It was a long, wet winter here in Heidiland. And is has been a cold, soggy, hypothermia-inducing spring. Down in the Italian-speaking part of Switzerland, Lago Maggiore is brimming over. Around here the farmers can’t plant their potato crops, because the fields are too muddy for their tractors to till.
All kinds of exciting things have been happening, and I haven’t written about any of them. Some of them involve running, and they will appear in the next post. This one is about my other current favorite topic, the human microbiome. Last week The New York Times had two very interesting articles, one about eating the weeds in your backyard, and another about the human microbiome. The first one speaks for itself. Apparently eradication can be dropped in favor of ingestion. Maybe I’ll give it a try. In any case it eases my weed aversion just that much more. The second article covers research being done in association with the Human Microbiome Project. Here’s my favorite quote: Dr. Barnett Kramer, director of the division of cancer prevention at the National Cancer Institute, who was not involved with the research project, had another image. Humans, he said, in some sense are click here to read the whole dang post [...]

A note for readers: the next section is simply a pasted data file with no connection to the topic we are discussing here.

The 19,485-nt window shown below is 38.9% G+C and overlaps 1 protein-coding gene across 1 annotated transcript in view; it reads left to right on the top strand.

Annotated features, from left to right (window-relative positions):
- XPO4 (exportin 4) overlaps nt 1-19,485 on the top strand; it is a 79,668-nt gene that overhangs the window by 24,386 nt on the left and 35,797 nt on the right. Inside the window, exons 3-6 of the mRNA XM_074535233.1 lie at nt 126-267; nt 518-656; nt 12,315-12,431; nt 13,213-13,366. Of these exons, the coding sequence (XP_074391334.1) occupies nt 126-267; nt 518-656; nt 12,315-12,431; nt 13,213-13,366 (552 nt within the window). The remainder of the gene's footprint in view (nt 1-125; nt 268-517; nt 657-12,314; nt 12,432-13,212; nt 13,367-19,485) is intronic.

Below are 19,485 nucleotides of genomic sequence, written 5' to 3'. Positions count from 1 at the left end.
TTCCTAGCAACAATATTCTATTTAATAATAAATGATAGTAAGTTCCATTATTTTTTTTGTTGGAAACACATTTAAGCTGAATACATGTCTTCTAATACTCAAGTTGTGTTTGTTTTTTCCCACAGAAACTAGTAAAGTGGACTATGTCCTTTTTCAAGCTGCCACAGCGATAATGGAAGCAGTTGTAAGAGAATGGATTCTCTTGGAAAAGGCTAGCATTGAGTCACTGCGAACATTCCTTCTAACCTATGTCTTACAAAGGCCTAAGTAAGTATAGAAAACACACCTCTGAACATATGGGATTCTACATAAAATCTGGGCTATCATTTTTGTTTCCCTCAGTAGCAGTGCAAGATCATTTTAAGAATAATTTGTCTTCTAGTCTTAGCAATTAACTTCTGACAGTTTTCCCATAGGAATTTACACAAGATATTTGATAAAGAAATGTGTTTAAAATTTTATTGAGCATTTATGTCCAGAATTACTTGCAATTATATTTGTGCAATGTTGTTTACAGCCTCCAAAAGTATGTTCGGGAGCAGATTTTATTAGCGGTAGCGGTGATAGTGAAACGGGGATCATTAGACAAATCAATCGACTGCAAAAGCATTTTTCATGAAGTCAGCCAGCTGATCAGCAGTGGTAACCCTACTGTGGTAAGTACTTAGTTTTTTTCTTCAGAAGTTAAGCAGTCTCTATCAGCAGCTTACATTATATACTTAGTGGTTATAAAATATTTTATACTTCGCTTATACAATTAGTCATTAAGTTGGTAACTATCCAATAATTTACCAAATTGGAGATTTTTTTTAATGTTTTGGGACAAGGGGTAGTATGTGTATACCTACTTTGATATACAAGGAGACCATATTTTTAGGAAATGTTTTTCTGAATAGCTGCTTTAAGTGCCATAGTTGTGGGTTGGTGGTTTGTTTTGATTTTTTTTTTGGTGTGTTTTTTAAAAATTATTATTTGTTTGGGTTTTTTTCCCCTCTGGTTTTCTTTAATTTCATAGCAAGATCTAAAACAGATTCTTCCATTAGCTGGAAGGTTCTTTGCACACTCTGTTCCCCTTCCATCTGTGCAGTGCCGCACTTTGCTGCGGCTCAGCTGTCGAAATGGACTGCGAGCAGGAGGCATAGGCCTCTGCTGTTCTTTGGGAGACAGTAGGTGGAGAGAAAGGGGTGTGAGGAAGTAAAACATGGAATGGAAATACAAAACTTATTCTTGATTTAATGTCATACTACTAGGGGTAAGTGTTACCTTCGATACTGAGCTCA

It’s spring. The weeds are back in force. But somehow this year I just can’t get myself too riled up about them. It’s a combination of things: I’ve finally hired Oscar to deal with my garden overload. It came down to Oscar or tennis, and I chose Oscar. I look at the weeds and say “Oh, I must remember to tell Oscar to deal with that next time he comes.” Next time I see Oscar, though, he’s limping and I can’t understand his French any better than I did last time. I try to communicate about the weeds, but he’s obviously in pain and very busy so they remain. For the time being. I’ve decided that the horrible ones with the impossible-to-pull-out roots are hopeless. They win. I pull the stems off when I walk past them, and accept the fact that I will be doing this well into the click here to read the whole dang post [...]
Those who visit this space frequently know I have a thing about weeds (see my Weed Manifestos I and II). I like control and order, so these uninvited invaders offend my sense of decorum. I’m also lazy, which means I don’t want to do the actual physical labor involved in removing them. In short, I’m torn. Recently I lightened up a bit and decided to let them have their place in my garden. At least until Oscar comes and digs them all up. Today, a whole bunch of things came together that made me think again about weeds – and more generally about what constitutes an “undesirable.” In a press release from the University of Arizona, I read this: The recent field of invasion biology faces a new challenge as 19 eminent ecologists issue a call to “end the bias against non-native species” in the journal Nature. The group is questioning the automatic (and click here to read the whole dang post [...]